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Restaurant owners in Maine aim to protect servers and other front-line workers


With the surge of the omicron variant across the country, many local officials are considering new restrictions to try to limit the spread. In Portland, Maine, several local restaurants are now calling on the City Council to require customers to get vaccines. Maine Public Radio's Robbie Feinberg has more.

ROBBIE FEINBERG, BYLINE: In November of 2019, Isaac MacDougal opened his cocktail bar Cocktail Mary. Just a few months later, the pandemic upended those plans.

ISAAC MACDOUGAL: So I have been operating very, very cautiously throughout this entire pandemic in an effort to kind of build a clientele and create a space that felt safe for everybody. I didn't have a huge client base coming into this pandemic, so I was kind of walking a pretty thin line throughout the whole thing.

FEINBERG: For more than a year, Cocktail Mary only offered to-go cocktails or limited outdoor seating. The bar opened for indoor dining just a few months ago with precautions. MacDougal says he keeps groups of staff members on the same shifts with each other to limit potential exposure, and once indoor service resumed, vaccines were required for staff and patrons.

MACDOUGAL: Honestly, I haven't gotten any - I haven't had any problems. Everyone has a picture of their vaccine card on them and-or the vaccine card on their person, and everyone feels more comfortable and much more able to relax and much more at ease knowing that everyone else inside is vaccinated.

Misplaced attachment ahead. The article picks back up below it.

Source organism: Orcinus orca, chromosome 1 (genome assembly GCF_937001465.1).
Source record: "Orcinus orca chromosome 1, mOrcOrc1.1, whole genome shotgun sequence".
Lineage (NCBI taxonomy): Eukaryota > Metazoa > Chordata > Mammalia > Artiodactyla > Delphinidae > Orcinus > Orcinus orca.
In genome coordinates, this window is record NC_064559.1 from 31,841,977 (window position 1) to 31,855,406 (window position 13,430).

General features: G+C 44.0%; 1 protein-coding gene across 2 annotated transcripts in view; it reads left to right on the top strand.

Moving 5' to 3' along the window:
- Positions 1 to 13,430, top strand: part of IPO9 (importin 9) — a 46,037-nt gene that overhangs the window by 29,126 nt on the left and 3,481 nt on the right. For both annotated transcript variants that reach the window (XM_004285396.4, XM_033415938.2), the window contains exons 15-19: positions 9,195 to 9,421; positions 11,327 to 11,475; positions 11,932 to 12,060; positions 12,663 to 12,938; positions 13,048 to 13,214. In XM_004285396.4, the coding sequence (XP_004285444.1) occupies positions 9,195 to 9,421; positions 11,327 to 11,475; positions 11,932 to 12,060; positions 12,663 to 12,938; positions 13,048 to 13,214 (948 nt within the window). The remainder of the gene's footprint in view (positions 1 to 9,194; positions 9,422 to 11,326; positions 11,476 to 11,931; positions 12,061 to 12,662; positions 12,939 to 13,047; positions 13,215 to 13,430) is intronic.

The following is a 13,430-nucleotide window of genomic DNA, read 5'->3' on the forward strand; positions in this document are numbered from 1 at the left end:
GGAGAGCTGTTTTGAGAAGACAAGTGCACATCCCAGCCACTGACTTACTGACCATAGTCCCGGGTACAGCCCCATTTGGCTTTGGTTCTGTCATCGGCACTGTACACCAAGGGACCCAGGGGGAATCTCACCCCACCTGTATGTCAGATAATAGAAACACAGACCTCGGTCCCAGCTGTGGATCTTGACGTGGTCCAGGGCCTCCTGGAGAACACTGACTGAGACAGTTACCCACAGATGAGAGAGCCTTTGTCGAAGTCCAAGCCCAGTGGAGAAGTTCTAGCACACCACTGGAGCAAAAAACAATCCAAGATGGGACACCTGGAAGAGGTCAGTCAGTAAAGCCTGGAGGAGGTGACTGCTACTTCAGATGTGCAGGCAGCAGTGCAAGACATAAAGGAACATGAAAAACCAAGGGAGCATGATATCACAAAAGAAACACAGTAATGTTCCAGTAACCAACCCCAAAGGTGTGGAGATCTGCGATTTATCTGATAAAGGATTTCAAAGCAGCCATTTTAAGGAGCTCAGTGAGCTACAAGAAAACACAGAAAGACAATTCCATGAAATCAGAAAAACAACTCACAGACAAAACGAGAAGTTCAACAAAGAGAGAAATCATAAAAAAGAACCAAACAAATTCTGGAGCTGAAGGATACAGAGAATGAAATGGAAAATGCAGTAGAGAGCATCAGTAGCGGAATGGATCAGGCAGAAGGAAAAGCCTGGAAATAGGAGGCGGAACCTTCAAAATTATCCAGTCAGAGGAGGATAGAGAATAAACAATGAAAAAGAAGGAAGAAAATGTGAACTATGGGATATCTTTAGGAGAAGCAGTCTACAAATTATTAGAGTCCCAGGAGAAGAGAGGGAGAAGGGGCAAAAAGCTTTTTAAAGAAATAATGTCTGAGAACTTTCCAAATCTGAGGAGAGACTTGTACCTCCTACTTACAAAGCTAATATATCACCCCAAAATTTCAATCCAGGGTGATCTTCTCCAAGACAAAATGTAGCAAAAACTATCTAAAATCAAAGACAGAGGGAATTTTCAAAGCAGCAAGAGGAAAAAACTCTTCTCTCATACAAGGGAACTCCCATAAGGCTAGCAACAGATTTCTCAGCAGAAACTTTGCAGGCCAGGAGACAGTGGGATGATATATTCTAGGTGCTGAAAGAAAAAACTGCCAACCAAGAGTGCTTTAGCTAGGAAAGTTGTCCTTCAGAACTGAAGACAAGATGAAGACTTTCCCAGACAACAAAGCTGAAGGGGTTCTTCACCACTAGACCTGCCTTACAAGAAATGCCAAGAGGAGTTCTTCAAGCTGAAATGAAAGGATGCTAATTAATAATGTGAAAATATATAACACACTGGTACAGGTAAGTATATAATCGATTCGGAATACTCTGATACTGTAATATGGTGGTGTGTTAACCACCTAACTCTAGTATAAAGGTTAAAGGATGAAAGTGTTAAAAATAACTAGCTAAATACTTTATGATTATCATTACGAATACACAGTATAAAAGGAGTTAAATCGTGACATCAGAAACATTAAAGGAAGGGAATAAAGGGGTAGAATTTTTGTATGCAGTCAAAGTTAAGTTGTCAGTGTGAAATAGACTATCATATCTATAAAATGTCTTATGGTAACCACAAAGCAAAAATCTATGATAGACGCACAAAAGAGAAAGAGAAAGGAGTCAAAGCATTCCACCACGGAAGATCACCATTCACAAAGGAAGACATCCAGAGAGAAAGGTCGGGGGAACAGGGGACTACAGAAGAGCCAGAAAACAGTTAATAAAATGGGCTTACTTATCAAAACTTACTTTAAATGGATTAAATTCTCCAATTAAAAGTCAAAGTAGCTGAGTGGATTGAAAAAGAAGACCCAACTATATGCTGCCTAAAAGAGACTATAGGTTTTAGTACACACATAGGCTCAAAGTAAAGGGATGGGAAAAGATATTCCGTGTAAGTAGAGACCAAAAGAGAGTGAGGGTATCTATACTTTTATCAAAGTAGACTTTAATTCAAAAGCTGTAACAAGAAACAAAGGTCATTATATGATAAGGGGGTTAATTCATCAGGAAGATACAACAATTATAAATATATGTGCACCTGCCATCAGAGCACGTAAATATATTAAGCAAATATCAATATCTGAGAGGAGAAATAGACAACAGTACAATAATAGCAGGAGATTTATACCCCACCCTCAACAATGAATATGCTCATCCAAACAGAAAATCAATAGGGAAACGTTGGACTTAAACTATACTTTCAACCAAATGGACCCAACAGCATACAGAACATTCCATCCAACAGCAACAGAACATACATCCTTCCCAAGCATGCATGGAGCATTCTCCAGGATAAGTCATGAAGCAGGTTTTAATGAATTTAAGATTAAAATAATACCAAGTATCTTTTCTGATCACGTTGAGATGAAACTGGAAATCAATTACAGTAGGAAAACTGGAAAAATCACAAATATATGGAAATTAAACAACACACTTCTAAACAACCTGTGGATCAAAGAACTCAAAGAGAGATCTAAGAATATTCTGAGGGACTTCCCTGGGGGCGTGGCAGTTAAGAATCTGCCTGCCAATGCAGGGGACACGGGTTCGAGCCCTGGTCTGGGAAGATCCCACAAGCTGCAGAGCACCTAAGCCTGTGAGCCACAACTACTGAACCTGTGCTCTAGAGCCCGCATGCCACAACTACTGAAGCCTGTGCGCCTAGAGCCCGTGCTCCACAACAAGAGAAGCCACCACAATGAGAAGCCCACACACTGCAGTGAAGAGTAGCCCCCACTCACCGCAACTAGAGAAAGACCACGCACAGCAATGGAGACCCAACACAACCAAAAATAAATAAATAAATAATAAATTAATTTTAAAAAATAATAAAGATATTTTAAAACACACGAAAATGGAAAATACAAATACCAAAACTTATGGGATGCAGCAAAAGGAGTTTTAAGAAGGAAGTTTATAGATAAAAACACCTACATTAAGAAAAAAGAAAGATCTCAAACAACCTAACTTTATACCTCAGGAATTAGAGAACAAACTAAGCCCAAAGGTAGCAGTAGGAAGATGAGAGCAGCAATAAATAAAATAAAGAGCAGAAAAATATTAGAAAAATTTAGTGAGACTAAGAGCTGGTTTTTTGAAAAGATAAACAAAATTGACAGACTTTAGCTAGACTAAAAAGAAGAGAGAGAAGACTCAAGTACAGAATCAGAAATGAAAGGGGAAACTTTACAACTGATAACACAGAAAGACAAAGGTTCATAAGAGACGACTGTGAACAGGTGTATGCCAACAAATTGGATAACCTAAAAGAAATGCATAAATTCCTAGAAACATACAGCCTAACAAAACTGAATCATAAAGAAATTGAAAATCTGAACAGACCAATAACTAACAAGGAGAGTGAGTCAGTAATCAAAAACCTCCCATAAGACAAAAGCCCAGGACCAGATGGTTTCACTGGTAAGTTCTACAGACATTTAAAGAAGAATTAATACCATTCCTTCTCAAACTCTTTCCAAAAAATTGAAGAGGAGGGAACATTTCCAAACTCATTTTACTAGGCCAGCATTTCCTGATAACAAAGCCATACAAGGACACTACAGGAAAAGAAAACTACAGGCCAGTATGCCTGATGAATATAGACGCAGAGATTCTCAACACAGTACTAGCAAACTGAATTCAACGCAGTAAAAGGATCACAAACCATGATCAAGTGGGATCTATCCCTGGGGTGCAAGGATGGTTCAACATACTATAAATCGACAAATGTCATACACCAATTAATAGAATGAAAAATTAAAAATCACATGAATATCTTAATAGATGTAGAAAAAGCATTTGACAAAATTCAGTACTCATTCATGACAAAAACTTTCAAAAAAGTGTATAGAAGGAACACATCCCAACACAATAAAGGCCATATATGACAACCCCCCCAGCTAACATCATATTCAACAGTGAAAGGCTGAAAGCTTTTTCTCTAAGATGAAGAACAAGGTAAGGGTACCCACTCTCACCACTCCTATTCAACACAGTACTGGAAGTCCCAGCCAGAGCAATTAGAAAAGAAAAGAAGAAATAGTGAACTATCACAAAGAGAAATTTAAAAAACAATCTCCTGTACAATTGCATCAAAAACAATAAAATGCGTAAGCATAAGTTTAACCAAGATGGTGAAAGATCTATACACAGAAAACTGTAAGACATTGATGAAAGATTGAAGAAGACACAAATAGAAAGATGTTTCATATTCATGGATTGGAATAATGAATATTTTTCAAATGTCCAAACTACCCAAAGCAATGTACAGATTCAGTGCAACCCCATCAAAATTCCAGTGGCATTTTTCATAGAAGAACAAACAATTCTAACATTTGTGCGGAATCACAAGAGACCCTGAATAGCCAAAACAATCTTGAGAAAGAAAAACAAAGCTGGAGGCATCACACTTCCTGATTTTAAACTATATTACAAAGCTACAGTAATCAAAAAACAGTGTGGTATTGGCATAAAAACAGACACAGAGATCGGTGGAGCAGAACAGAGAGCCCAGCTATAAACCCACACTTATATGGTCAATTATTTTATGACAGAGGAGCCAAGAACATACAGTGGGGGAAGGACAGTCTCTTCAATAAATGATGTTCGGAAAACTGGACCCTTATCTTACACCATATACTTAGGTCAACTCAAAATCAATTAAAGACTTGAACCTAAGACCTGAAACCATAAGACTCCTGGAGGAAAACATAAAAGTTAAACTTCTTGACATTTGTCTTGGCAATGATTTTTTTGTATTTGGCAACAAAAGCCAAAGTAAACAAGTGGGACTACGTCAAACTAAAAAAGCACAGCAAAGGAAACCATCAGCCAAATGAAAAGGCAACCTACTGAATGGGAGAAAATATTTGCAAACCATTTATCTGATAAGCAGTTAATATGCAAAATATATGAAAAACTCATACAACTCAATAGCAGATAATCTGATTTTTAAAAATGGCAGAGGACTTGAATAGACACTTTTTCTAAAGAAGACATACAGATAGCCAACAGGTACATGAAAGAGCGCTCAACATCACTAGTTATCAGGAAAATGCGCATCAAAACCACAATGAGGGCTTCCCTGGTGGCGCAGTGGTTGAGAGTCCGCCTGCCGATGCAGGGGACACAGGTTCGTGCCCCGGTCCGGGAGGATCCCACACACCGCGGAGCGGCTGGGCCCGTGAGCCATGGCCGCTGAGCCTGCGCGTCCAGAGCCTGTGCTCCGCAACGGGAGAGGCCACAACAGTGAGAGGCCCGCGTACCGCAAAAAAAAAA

FEINBERG: Now MacDougal and other Portland restaurant owners are petitioning the city to require proof of vaccination for certain indoor public spaces, including eateries. As of last week, about a dozen restaurants had signed, only a fraction of the total number in the city. Supporters argue that a mandate would help both workers and diners feel safer and help restaurants stay open during the current wave of COVID-19 cases.

MACDOUGAL: My goal with signing this petition is to protect our frontline workers and our health care workers and keep them out of the hospital.

FEINBERG: The petition comes as the Portland City Council is set to consider new COVID-19 restrictions on Monday night. That includes reinstituting a mask mandate, which had been in place across the state through May. Certain businesses requiring vaccines would be exempted. Cities including Boston and Chicago have added their own vaccine requirements amidst the surge of the omicron variant, but other restaurant owners have already pushed back on the Portland petition, saying businesses should be able to decide on their own if they want to require vaccines. Greg Dugal with the trade group HospitalityMaine says he's still waiting for more details on the plan before weighing in.

GREG DUGAL: We have been primarily opposed to mandates. I can't say what our opinion will be on this particular one because, again, we have not seen it.

FEINBERG: Whether Portland will institute new mandates will likely emerge on Monday night, when the City Council is set to meet next.

For NPR News, I'm Robbie Feinberg in Portland, Maine.

(SOUNDBITE OF YONDERLING'S "WEST WINDOW") Transcript provided by NPR, Copyright NPR.

Robbie grew up in New Hampshire, but has since written stories for radio stations from Washington, D.C., to a fishing village in Alaska. Robbie graduated from the University of Maryland and got his start in public radio at the Transom Story Workshop in Woods Hole, Massachusetts. Before arriving at Maine Public Radio, he worked in the Midwest, where he covered everything from beer to migrant labor for public radio station WMUK in Kalamazoo, Michigan.